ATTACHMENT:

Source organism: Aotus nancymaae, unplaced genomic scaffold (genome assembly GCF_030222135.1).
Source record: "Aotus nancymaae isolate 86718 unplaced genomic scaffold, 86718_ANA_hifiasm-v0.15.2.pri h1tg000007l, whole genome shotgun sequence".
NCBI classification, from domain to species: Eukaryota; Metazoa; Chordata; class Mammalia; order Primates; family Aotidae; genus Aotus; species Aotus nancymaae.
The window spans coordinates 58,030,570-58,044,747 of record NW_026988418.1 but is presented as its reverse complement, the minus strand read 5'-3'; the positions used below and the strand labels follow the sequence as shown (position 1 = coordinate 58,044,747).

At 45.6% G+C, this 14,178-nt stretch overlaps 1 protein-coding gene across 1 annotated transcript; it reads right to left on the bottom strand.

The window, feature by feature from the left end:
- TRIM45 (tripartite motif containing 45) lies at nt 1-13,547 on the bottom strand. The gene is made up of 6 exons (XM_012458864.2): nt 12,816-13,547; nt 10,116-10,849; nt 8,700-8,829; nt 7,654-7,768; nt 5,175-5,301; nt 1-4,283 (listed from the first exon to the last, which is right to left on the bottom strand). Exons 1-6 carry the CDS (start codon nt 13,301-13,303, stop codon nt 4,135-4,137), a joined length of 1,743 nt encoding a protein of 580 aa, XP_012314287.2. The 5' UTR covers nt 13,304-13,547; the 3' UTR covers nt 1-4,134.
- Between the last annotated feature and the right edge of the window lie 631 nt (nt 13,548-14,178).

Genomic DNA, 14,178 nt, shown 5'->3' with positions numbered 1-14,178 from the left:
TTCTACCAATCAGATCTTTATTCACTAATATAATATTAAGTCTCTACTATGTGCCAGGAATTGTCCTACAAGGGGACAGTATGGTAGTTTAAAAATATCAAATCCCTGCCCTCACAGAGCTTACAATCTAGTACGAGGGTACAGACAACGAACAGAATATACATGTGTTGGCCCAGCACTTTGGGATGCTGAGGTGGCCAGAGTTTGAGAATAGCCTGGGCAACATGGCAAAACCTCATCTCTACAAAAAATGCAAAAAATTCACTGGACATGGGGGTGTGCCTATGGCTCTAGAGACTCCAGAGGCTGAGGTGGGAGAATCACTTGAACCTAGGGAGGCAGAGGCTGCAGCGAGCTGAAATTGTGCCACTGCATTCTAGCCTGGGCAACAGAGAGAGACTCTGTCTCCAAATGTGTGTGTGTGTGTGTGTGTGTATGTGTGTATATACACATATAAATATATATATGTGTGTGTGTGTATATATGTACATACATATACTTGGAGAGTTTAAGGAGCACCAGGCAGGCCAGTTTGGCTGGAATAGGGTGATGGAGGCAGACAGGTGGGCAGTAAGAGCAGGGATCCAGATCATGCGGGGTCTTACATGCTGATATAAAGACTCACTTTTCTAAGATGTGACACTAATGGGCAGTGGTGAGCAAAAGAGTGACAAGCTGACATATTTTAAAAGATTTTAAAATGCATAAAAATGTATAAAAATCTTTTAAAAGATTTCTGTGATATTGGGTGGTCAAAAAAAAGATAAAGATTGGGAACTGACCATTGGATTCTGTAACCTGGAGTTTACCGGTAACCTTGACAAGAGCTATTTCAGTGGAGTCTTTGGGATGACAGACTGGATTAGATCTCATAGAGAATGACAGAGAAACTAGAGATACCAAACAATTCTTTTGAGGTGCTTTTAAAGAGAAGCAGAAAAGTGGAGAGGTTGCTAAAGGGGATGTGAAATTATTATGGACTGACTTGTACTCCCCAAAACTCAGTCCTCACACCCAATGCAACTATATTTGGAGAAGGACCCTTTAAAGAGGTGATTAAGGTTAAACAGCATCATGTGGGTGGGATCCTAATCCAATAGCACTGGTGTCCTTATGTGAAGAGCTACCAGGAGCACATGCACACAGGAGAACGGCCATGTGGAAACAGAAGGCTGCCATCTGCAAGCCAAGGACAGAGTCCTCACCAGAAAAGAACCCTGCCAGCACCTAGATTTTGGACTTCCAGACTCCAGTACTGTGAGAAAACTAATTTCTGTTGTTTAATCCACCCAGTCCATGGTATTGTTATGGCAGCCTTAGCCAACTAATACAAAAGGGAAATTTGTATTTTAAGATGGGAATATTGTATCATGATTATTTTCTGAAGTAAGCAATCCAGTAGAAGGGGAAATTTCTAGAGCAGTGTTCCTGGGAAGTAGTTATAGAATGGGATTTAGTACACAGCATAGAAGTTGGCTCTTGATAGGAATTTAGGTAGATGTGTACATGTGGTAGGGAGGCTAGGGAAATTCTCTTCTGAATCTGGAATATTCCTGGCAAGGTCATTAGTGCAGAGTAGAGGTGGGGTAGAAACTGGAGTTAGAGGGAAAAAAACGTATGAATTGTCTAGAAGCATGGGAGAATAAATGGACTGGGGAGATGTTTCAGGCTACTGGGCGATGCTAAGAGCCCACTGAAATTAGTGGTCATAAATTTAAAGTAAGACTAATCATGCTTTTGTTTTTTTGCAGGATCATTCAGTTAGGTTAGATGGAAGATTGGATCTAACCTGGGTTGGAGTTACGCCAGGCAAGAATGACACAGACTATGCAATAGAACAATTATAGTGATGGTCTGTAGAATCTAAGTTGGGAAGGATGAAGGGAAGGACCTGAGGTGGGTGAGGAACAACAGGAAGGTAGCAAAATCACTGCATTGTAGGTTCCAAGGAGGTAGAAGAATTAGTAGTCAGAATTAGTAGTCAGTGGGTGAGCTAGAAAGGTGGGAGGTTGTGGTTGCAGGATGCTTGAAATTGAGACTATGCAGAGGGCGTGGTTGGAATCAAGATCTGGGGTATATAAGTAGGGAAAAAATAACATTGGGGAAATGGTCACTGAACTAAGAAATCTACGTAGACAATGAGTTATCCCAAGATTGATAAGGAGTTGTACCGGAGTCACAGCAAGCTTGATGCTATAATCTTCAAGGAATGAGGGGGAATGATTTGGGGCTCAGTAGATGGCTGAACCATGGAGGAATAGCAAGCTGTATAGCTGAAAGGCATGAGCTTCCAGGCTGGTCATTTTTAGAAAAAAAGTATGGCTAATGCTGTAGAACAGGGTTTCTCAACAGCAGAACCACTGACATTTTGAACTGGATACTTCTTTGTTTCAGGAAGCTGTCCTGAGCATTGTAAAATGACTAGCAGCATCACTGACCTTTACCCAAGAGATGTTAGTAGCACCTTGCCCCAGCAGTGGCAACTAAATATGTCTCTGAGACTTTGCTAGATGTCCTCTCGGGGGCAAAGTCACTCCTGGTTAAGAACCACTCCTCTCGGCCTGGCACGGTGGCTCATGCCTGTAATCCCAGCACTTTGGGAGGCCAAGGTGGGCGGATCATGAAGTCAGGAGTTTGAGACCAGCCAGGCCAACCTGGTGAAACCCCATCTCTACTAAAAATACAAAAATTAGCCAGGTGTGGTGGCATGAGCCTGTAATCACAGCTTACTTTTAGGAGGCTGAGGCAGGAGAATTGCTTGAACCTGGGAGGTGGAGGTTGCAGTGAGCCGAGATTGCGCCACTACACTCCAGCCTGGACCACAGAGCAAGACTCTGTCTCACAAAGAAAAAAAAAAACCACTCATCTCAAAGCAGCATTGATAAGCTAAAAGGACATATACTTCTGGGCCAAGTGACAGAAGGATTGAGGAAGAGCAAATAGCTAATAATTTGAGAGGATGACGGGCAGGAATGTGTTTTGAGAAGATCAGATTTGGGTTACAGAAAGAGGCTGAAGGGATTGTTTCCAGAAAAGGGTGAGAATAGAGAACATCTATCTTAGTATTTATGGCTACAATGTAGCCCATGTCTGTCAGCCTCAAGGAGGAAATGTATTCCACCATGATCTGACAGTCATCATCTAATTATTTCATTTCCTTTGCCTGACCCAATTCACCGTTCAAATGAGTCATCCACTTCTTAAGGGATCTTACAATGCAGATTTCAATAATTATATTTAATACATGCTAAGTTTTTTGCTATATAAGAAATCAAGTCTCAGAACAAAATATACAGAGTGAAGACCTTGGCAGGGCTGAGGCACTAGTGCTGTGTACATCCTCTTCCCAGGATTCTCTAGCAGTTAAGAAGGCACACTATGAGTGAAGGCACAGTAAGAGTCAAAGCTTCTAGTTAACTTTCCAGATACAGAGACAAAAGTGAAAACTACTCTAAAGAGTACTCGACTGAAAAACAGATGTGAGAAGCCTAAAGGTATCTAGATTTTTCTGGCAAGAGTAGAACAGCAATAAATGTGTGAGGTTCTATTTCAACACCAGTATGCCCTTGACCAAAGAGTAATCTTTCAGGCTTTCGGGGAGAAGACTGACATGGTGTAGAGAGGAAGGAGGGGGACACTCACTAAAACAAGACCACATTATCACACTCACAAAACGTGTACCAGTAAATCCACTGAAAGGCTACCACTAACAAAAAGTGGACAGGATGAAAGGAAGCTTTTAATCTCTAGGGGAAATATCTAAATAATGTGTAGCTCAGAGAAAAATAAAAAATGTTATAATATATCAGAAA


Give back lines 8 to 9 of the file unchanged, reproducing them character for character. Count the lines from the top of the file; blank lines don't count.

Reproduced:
- Between the last annotated feature and the right edge of the window lie 631 nt (nt 13,548-14,178).

Genomic DNA, 14,178 nt, shown 5'->3' with positions numbered 1-14,178 from the left: